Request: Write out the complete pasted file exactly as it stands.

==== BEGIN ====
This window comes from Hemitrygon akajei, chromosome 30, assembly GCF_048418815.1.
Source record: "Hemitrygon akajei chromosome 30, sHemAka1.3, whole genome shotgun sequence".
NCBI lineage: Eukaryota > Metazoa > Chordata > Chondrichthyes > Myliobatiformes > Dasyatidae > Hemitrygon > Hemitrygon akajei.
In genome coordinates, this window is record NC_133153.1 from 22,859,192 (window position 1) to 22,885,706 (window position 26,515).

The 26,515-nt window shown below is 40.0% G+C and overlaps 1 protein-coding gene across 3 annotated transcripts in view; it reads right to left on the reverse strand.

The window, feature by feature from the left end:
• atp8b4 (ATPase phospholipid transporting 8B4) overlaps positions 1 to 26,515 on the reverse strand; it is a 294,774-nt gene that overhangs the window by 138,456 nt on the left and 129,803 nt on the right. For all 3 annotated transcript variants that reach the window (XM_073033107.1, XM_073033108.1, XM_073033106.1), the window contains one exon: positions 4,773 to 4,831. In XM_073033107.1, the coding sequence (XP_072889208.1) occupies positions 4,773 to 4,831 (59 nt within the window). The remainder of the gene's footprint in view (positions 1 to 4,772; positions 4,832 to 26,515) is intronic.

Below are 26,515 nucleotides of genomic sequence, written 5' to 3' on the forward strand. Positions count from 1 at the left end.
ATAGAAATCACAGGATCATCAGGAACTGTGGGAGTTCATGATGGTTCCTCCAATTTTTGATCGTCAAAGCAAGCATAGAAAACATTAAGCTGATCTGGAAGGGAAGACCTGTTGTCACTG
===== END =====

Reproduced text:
This window comes from Hemitrygon akajei, chromosome 30, assembly GCF_048418815.1.
Source record: "Hemitrygon akajei chromosome 30, sHemAka1.3, whole genome shotgun sequence".
NCBI lineage: Eukaryota > Metazoa > Chordata > Chondrichthyes > Myliobatiformes > Dasyatidae > Hemitrygon > Hemitrygon akajei.
In genome coordinates, this window is record NC_133153.1 from 22,859,192 (window position 1) to 22,885,706 (window position 26,515).

The 26,515-nt window shown below is 40.0% G+C and overlaps 1 protein-coding gene across 3 annotated transcripts in view; it reads right to left on the reverse strand.

The window, feature by feature from the left end:
• atp8b4 (ATPase phospholipid transporting 8B4) overlaps positions 1 to 26,515 on the reverse strand; it is a 294,774-nt gene that overhangs the window by 138,456 nt on the left and 129,803 nt on the right. For all 3 annotated transcript variants that reach the window (XM_073033107.1, XM_073033108.1, XM_073033106.1), the window contains one exon: positions 4,773 to 4,831. In XM_073033107.1, the coding sequence (XP_072889208.1) occupies positions 4,773 to 4,831 (59 nt within the window). The remainder of the gene's footprint in view (positions 1 to 4,772; positions 4,832 to 26,515) is intronic.

Below are 26,515 nucleotides of genomic sequence, written 5' to 3' on the forward strand. Positions count from 1 at the left end.
ATAGAAATCACAGGATCATCAGGAACTGTGGGAGTTCATGATGGTTCCTCCAATTTTTGATCGTCAAAGCAAGCATAGAAAACATTAAGCTGATCTGGAAGGGAAGACCTGTTGTCACTG